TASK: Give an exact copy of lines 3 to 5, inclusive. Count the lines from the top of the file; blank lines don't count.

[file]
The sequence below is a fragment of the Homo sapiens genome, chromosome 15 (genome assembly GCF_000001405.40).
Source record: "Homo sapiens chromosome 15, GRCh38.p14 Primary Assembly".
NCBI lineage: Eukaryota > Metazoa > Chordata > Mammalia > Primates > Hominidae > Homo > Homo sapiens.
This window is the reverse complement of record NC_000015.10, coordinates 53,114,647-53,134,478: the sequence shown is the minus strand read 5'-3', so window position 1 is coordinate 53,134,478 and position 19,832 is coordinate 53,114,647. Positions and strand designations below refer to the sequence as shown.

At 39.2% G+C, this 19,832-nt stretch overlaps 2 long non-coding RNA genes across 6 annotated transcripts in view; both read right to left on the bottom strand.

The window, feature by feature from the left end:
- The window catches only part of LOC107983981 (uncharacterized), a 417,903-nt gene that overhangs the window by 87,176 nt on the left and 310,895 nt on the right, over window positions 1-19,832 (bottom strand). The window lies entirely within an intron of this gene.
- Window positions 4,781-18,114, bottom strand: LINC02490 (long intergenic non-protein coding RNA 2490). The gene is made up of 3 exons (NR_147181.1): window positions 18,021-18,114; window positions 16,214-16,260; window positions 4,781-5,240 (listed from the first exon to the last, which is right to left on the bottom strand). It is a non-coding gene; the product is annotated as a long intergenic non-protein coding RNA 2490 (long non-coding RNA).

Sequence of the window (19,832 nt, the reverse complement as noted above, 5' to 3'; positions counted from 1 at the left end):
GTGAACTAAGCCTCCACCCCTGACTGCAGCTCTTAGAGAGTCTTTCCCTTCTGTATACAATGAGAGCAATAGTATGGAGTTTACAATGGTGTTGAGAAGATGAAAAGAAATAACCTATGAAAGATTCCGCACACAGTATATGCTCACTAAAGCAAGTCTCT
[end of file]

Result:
NCBI lineage: Eukaryota > Metazoa > Chordata > Mammalia > Primates > Hominidae > Homo > Homo sapiens.
This window is the reverse complement of record NC_000015.10, coordinates 53,114,647-53,134,478: the sequence shown is the minus strand read 5'-3', so window position 1 is coordinate 53,134,478 and position 19,832 is coordinate 53,114,647. Positions and strand designations below refer to the sequence as shown.

At 39.2% G+C, this 19,832-nt stretch overlaps 2 long non-coding RNA genes across 6 annotated transcripts in view; both read right to left on the bottom strand.